Here’s a tribute to all good mothers this month! I want to especially thank my mother, Annette Green Elias, and my wife, Estraletta Andrews Green, for being two godly women in my life. [I want to share an excerpt from one of my 2012 columns.]
With the media bombards us with unrealistic expectations for mothers, it is any wonder that today’s mothers feel under huge pressures to be perfect. Stay-at-home mothers feel guilt of not provides financially as it takes two people to make ends meet. Working mothers feel the guilt of attempting to balance a career and a family at the same time. Any person worth any salt would recognize that mothers are often the glue that holds families together. People don’t like people talking poorly about their mother even if she has many flaws. In fact, no matter how unfit or imperfect your mother may be, she was still your mother.” Your mother might have been a bad cook. She might have been a drug abuser. She might have been a terrible person. However, her imperfection was not open to public display. We will examines a 21st century motherhood model in contemporary society.
Good mothers are difficult to model. According to the US Census in 2008, there are over 82 million mothers in America. Eighty percent of them are between the ages of 40 to 44. Many mothers go about their business with little regard for their impact on society. As a matter of fact, the value of a good mother is often forgotten, except for the customary card on Mother’s Day. Not all mothers are built the same when it comes to character. Some women are openly unfit or unprepared to be mothers. The notion of an unfit mother is legal definition which may vary from state to state. However, an unfit mother may be defined as a mother who fails to take care of a child’s basic needs related to the physical, mental, and spiritual state of a child.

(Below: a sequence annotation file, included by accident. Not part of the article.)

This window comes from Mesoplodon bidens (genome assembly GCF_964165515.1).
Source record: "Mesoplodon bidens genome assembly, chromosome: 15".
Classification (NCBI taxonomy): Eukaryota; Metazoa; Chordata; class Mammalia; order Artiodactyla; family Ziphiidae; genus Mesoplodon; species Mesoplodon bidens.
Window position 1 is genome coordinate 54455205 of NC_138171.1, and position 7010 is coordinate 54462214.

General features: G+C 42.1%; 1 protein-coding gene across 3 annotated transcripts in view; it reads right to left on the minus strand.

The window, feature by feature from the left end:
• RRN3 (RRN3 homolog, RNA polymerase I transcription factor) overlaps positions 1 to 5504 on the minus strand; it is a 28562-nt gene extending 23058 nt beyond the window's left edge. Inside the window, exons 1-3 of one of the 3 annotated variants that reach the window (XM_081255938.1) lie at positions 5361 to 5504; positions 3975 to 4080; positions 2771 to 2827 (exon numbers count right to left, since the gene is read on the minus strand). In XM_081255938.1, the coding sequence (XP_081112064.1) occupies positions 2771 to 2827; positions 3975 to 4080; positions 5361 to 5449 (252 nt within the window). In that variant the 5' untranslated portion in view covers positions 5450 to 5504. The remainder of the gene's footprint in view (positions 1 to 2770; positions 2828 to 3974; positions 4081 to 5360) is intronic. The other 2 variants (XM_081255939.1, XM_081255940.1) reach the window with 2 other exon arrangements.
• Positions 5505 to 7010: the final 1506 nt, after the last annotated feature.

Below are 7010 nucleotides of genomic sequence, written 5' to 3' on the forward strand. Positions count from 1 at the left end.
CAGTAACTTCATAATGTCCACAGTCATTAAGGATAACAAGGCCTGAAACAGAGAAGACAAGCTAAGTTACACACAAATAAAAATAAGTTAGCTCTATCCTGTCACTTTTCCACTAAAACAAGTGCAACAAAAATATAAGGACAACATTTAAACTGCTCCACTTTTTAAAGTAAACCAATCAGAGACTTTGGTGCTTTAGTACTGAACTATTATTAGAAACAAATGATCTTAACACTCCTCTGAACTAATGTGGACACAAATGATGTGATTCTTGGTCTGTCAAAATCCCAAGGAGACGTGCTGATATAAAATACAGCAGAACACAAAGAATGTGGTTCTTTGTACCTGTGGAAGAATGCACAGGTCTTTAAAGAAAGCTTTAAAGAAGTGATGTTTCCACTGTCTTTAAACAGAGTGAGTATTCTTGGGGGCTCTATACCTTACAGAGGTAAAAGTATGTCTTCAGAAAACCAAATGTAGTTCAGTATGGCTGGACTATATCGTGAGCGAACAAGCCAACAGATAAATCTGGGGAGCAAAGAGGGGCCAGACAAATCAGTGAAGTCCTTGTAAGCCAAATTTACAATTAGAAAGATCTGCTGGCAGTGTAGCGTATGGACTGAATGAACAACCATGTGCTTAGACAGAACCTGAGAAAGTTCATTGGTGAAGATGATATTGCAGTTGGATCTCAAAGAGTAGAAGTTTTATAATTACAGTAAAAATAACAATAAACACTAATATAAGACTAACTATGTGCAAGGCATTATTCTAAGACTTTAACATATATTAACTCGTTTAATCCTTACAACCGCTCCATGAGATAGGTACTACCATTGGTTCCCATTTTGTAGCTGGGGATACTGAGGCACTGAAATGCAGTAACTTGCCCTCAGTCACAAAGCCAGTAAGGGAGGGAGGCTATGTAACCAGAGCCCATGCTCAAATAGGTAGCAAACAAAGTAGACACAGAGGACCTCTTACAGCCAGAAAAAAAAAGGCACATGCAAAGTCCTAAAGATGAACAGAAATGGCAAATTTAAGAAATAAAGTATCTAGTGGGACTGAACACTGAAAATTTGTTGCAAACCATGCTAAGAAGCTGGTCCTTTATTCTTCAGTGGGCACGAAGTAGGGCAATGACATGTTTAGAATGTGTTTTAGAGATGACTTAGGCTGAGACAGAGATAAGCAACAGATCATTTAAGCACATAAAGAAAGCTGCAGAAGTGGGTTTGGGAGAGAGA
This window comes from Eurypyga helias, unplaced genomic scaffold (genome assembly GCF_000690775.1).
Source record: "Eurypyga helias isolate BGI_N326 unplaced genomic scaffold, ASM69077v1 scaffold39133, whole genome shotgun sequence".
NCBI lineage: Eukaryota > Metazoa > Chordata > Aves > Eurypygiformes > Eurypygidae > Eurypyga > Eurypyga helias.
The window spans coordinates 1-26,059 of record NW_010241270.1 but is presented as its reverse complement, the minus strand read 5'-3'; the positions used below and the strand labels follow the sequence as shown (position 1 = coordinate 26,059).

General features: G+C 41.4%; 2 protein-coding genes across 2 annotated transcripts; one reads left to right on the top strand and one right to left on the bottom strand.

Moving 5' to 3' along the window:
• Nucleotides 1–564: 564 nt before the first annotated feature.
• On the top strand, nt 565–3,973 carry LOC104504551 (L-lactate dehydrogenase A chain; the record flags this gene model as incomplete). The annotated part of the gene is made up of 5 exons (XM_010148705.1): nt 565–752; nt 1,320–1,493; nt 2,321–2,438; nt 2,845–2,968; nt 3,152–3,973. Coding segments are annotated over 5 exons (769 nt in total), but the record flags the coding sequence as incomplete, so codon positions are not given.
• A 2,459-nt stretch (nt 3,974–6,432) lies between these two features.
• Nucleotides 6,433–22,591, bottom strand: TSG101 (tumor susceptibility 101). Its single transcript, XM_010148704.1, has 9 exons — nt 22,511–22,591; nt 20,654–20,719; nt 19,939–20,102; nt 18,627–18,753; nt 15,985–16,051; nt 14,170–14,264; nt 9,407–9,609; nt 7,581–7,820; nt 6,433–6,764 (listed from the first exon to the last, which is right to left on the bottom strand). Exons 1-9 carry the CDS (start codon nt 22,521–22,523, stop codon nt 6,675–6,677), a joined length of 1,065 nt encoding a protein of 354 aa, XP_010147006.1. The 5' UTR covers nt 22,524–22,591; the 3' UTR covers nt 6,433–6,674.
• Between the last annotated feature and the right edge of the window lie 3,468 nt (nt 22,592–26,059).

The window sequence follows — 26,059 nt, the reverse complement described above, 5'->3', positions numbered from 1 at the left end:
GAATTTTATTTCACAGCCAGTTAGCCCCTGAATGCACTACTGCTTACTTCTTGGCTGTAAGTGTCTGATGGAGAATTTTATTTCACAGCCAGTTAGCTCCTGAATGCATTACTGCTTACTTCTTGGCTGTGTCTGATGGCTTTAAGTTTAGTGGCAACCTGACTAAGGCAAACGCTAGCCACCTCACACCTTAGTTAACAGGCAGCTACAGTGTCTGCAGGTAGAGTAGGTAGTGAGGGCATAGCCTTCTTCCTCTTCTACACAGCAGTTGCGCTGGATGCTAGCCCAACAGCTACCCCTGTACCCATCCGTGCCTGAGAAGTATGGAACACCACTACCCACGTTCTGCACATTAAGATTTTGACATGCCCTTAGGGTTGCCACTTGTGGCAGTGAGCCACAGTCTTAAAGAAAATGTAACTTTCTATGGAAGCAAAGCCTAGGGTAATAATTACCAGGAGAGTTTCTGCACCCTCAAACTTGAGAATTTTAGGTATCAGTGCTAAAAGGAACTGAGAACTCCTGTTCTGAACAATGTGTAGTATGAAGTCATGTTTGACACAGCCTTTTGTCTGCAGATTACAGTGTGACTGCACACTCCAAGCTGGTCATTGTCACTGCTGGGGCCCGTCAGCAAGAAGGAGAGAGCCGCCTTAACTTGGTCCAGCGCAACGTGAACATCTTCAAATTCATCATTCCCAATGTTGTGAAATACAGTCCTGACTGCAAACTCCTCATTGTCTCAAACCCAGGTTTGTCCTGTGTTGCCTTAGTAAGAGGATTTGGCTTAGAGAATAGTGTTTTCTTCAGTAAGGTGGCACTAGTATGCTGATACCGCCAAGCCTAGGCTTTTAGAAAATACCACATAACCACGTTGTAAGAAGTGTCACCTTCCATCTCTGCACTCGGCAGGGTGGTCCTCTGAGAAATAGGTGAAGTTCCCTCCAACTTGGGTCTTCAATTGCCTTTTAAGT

Good mothers distinguish themselves with an unselfish behavior. They are the ones who go the extra miles so that everyone is properly taken cared of instead of their mental or physical conditions. In fact, true mothers like true fathers put their families’ needs ahead of their own. Of course, this selfless image runs counter to “ME” only culture. King Lemuel must have realized this fact when he outlined his motherhood model in Proverbs 31. The mother described in this passage is a loving wife, kindhearted mother, a champion of the oppressed, a business woman, a godly figure, and insightful advisor. The author notes about this woman, “Her children arise and call her blessed; her husband also, and he praises her.’” Therefore, character does count if an individual wants to use the right model for good motherhood.
Today, many people take a good mother model for granted. Some people complain about their mothers and how they don’t fit today’s media model of an ideal mother figure. These unrealistic expectations cause some women to despair because they don’t fit this unrealistic expectation. When there is a mother of unique character in society, she should be celebrated and cherished. In the daily grind of living, many folks lose sight of the positive influence of the right kind of mother. A good mother creates a legacy for future generations. Let’s hope that the positive model will never be forgotten.